operating the tug and the barge that discharged the oil, it has the barge’s (higher) limitation of
liability, and will receive no payment from the oil spill trust fund.
The OPA was of little help in answering this question. It defines “owner or operator” as
“any person owning, operating, or chartering by demise, the vessel.” 33 U.S.C. § 2701(26). The
definition is circular, “which leaves us to do the best we can to give the term its ‘ordinary or
natural meaning.’” United States v. Bestfoods, 524 U.S. 51, 66 (1998) (citation omitted). And
that is exactly what the Coast Guard did here.
“In a mechanical sense, to ‘operate’ ordinarily means ‘to control the functioning of; run:
operate a sewing machine.’” Id. (citation and brackets omitted). In accordance with this ordinary
meaning, the Coast Guard determined that Nature’s Way was operating both the tug and the
barge which discharged the oil. It reasoned as follows:
By towing it, Nature’s Way was operating the [barge] because it had no other means
of propulsion to safely navigate up or down the Mississippi River. The speed,
direction, and minute by minute navigational decisions governing the physical
movement of the [barge] were controlled by Mr. Guidry, the trip pilot hired by
Nature’s Way, to move the [barge] down river. The Tug and barges acted as a
“single unit” . . . .
[Nature’s Way] argued that Third Coast had operational control over the [barge]
because Third Coast was responsible for instructing when the barge would be
leaded, unloaded, and moved. However, this incident was proximately caused by
the navigational errors committed by Nature’s Way. There is no evidence
suggesting that any of Third Coast’s instructions had any causative effect on this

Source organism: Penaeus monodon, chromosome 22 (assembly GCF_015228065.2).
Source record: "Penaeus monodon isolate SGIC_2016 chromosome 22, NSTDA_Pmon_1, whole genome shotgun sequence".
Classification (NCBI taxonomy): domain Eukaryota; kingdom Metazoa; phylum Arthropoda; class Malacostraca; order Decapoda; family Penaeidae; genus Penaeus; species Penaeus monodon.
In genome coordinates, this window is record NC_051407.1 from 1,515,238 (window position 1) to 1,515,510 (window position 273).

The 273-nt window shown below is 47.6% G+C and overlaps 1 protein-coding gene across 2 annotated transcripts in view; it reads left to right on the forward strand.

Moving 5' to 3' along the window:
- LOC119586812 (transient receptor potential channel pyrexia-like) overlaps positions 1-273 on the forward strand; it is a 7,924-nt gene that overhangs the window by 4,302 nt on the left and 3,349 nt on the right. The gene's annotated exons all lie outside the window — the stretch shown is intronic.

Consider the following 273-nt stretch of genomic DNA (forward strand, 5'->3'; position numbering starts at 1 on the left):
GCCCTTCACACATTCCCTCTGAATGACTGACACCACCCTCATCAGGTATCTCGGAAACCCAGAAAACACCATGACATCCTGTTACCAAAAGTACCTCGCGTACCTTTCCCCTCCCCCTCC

oil spill. . . . Nature’s Way satisfies operator liability under the OPA because it had
exclusive and absolute control over the barge when it struck the bridge pier and
Docket No. 55-1, at 8-9.
Nature’s Way cries foul. It argues that under “analogous federal environmental statutes,”
“operator” means the person or company with managerial and financial control over the barge.
Its definition would shift responsibility onto barge owner Third Coast Towing.
The Court finds no error in the Coast Guard’s conclusion. Common sense tells us that any
definition of vessel “operator” must include the person steering the vessel through the water. In
this case that was Nature’s Way, since Nature’s Way’s tug pushed the Third Coast barge into the
Nature’s Way presses that CERCLA defines operator more broadly, to include
management activities. But that is not a persuasive reason to disregard the ordinary meaning of
the word “operating” here. And on the merits, it makes sense that Congress would expect a party
to exercise control over a superfund site differently than it might control a vessel going down a
river. See Bestfoods, 524 U.S. at 71 (“In our enquiry into the meaning Congress presumably had